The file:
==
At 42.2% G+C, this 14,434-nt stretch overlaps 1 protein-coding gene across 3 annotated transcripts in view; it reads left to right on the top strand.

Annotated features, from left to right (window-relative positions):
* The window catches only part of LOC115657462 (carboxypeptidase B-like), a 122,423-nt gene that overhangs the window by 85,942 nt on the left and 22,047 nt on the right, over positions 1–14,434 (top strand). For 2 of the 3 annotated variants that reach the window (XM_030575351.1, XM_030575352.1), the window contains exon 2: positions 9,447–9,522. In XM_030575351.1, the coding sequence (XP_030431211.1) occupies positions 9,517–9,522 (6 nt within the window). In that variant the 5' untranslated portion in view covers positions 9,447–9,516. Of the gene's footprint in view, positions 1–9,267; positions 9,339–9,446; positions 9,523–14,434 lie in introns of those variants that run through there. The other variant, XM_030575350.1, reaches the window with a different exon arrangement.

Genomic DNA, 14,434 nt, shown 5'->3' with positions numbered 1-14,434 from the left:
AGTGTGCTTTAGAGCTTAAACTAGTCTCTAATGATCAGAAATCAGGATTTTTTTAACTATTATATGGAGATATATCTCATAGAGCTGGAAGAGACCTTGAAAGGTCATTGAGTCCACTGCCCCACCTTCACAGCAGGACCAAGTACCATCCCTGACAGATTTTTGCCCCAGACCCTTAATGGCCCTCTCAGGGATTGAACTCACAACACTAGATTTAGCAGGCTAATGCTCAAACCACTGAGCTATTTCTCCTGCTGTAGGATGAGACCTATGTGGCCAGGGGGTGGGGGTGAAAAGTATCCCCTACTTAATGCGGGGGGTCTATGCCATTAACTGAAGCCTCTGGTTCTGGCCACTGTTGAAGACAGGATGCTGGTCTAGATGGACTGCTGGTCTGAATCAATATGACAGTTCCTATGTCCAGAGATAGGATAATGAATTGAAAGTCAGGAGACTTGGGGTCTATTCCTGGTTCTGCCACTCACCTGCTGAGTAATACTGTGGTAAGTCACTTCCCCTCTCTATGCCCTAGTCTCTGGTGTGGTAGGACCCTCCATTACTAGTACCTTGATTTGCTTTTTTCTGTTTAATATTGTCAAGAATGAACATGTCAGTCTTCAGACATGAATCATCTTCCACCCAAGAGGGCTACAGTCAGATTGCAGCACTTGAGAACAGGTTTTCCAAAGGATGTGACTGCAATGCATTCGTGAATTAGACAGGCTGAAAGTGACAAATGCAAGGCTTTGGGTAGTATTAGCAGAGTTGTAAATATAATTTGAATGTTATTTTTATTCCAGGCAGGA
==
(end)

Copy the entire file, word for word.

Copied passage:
At 42.2% G+C, this 14,434-nt stretch overlaps 1 protein-coding gene across 3 annotated transcripts in view; it reads left to right on the top strand.

Annotated features, from left to right (window-relative positions):
* The window catches only part of LOC115657462 (carboxypeptidase B-like), a 122,423-nt gene that overhangs the window by 85,942 nt on the left and 22,047 nt on the right, over positions 1–14,434 (top strand). For 2 of the 3 annotated variants that reach the window (XM_030575351.1, XM_030575352.1), the window contains exon 2: positions 9,447–9,522. In XM_030575351.1, the coding sequence (XP_030431211.1) occupies positions 9,517–9,522 (6 nt within the window). In that variant the 5' untranslated portion in view covers positions 9,447–9,516. Of the gene's footprint in view, positions 1–9,267; positions 9,339–9,446; positions 9,523–14,434 lie in introns of those variants that run through there. The other variant, XM_030575350.1, reaches the window with a different exon arrangement.

Genomic DNA, 14,434 nt, shown 5'->3' with positions numbered 1-14,434 from the left:
AGTGTGCTTTAGAGCTTAAACTAGTCTCTAATGATCAGAAATCAGGATTTTTTTAACTATTATATGGAGATATATCTCATAGAGCTGGAAGAGACCTTGAAAGGTCATTGAGTCCACTGCCCCACCTTCACAGCAGGACCAAGTACCATCCCTGACAGATTTTTGCCCCAGACCCTTAATGGCCCTCTCAGGGATTGAACTCACAACACTAGATTTAGCAGGCTAATGCTCAAACCACTGAGCTATTTCTCCTGCTGTAGGATGAGACCTATGTGGCCAGGGGGTGGGGGTGAAAAGTATCCCCTACTTAATGCGGGGGGTCTATGCCATTAACTGAAGCCTCTGGTTCTGGCCACTGTTGAAGACAGGATGCTGGTCTAGATGGACTGCTGGTCTGAATCAATATGACAGTTCCTATGTCCAGAGATAGGATAATGAATTGAAAGTCAGGAGACTTGGGGTCTATTCCTGGTTCTGCCACTCACCTGCTGAGTAATACTGTGGTAAGTCACTTCCCCTCTCTATGCCCTAGTCTCTGGTGTGGTAGGACCCTCCATTACTAGTACCTTGATTTGCTTTTTTCTGTTTAATATTGTCAAGAATGAACATGTCAGTCTTCAGACATGAATCATCTTCCACCCAAGAGGGCTACAGTCAGATTGCAGCACTTGAGAACAGGTTTTCCAAAGGATGTGACTGCAATGCATTCGTGAATTAGACAGGCTGAAAGTGACAAATGCAAGGCTTTGGGTAGTATTAGCAGAGTTGTAAATATAATTTGAATGTTATTTTTATTCCAGGCAGGA